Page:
They let me fix something

On Monday, I came into work and discovered that one of the Army Reservists (a curse be upon them and their officers–oh wait, their officers are the curse, nevermind) had gotten the unsecured fiber line wrapped around the chair caster and then stood up with such force that it ripped the fiber–and the plastic collars they plug into–right out of my desktop machine. The NIC was now decorative, and the PC only useful for converting electricity to heat.

Our nearest tech support is several time zones away. They visit once or twice a year. Our only color printer has been broken since 2008. I didn’t have a lot of hope for this situation.

Though it was surely futile, I submitted a help ticket, expecting that they would add it to the list of things they fix when they come out next in six to eight months. Lo and behold, the support contractors get approval from on high to “work it out” with the local person (me) to fix the issue.

This has never happened. At least, not in writing.

I pulled a spare media converter (a box that plugs fiber in one end and gives you an ethernet jack on the other) out of storage, hooked it up, and fired up the computer. They gave me the local admin password and I enabled the built-in (but normally unused) ethernet port, configured all of the TCP/IP stuff (DHCP is for the weak of will), and gave them the MAC address to plug into the router ACL (so my connection didn’t get immediately killed when I plugged it in).

Observations: first, it’s a damned good thing we have a former/recovering IT person in the office because the phone person was an idiot and I had to pretty much suggest the next course of action at every stage of the game, to include telling her what command she needed to tell me to type so I could give her the MAC address.

Second, the technical thinky part of this took about 4 seconds, but I was jazzed that I got to actually fix something and get my machine up and running. We’re already so short on systems that some of the teams have started moving to shift work; I did not want to join them for something as stupid as this. And it’s nice when some of my problems are as simple as plugging in some cables and configuring a TCP/IP stack.


And yes, they immediately pushed out a new local admin password for all of the machines on site. But not before I went through and removed a bunch of useless desktop icons from the All Users profile.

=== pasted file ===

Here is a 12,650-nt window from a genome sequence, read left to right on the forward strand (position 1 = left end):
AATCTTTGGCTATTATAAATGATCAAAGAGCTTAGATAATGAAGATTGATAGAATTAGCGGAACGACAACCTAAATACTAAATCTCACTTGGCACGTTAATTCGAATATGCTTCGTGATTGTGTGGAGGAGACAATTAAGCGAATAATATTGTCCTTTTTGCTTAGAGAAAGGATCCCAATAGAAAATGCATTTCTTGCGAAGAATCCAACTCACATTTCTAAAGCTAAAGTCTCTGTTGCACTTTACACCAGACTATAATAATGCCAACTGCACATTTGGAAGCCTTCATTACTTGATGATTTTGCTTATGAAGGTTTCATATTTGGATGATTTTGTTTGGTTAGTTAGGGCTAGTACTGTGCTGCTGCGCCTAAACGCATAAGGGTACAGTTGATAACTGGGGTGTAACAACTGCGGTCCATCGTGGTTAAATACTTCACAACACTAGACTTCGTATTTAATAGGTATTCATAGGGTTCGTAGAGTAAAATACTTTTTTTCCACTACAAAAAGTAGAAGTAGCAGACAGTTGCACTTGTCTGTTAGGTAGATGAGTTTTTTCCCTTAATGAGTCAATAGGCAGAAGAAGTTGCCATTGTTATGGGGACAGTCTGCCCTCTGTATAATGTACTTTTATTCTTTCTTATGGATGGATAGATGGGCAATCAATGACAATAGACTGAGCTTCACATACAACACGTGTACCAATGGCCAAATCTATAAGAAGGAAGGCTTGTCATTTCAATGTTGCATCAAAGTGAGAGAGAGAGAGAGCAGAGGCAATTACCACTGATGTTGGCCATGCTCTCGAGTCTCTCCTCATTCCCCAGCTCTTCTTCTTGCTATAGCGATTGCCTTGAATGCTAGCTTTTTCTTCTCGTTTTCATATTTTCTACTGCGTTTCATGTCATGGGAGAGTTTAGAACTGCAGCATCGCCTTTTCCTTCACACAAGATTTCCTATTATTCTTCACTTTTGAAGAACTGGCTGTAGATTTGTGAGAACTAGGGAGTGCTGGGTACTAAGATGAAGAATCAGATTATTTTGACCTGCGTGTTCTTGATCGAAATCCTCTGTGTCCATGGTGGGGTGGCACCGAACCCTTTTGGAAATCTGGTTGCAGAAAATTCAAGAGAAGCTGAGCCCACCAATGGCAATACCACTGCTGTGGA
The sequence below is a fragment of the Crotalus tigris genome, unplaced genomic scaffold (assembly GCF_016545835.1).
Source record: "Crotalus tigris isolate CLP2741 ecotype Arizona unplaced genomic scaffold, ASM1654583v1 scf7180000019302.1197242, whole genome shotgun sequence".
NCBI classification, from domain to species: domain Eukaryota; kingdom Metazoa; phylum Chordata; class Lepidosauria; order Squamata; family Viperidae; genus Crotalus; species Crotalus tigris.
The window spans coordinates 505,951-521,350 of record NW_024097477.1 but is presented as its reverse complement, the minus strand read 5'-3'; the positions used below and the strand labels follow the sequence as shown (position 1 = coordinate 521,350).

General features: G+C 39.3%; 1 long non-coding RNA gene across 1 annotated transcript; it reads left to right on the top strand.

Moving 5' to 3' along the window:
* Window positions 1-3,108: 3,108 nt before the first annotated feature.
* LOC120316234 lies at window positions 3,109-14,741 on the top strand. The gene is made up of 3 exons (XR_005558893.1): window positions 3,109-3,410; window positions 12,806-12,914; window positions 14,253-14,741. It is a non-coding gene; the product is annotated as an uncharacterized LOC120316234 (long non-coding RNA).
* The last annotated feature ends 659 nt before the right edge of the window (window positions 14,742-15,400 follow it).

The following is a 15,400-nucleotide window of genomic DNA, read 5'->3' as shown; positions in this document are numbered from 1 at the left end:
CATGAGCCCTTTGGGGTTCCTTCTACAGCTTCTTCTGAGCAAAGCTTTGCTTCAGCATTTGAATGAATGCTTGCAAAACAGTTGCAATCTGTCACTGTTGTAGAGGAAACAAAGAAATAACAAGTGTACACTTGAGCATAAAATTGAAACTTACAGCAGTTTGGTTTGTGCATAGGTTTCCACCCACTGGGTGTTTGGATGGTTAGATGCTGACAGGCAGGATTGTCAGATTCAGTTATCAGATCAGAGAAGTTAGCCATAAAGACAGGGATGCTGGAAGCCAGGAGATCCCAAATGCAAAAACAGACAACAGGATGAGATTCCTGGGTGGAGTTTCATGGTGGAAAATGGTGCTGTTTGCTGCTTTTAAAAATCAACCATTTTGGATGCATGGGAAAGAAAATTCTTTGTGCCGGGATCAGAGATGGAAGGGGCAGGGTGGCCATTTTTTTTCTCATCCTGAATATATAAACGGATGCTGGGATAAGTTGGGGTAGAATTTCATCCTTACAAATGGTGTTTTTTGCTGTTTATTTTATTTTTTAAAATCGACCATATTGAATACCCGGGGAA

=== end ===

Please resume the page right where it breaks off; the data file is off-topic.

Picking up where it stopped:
Shout “yes” brothers! We can bring this forgotten child back into the fold!

But really - you have fiber to the desktop? I thought I was the the peak of cool when I had CAT6 run to my new suite’s desktop. We could do Gigabit!

'course, we didn’t yet have switches, or servers to handle it… but forward thinking, forward thinking.


That’s ok, he can’t bring an ipod into his office.

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Fiber to the desktops, but nothing else even remotely modern. I logged into a system the other day (while mine was broken) that had Firefox 3.6. The most recent version we are allowed to use is 17. The place is truly amazing.

You know the next step is they’ll make you fix something.


What will really happen is that they’ll expect him to fix things. Even if they are utterly unrelated to his normal duties.

“Hey sig, the targeting computer thing in that there M1 is fritzed. You’re an IT guy, go fix it.”

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Or the classic: “Hey, I think the coffee maker is on the fritz. Go get sig, he can fix it.”

More like: “this toilet is clogged, and I know just the man for the job!”

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This morning a luser bleated at me that their power downstairs is off.

Told him I’m no electrician, but since the server room (with the backup server) is located downstairs, I had to look.

Earth leakage was tripped. A simple matter of resetting the CB and all is well. Luckily the backup server didn’t fell over as it was on an UPS, and it never lost power anyway.

Pfft. Next thing they’ll bring a kettle/VCR/PVR/whatever and ask that I fix it.